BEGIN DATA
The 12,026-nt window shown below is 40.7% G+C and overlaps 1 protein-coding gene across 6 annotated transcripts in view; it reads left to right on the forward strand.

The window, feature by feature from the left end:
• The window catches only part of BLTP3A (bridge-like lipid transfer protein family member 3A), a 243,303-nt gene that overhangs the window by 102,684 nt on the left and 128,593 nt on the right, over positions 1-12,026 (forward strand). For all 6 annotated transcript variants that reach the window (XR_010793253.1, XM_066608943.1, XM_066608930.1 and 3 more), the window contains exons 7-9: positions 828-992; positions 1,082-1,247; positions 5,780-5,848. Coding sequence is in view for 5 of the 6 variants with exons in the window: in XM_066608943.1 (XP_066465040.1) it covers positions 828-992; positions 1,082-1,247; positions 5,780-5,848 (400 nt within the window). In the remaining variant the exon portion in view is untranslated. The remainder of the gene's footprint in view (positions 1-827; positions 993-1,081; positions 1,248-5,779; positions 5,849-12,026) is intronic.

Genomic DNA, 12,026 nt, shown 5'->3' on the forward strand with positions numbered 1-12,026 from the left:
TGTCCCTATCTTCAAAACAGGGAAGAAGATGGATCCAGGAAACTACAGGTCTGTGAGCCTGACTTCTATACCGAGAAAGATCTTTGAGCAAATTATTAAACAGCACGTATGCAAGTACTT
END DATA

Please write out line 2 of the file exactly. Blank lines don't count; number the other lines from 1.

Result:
The window, feature by feature from the left end: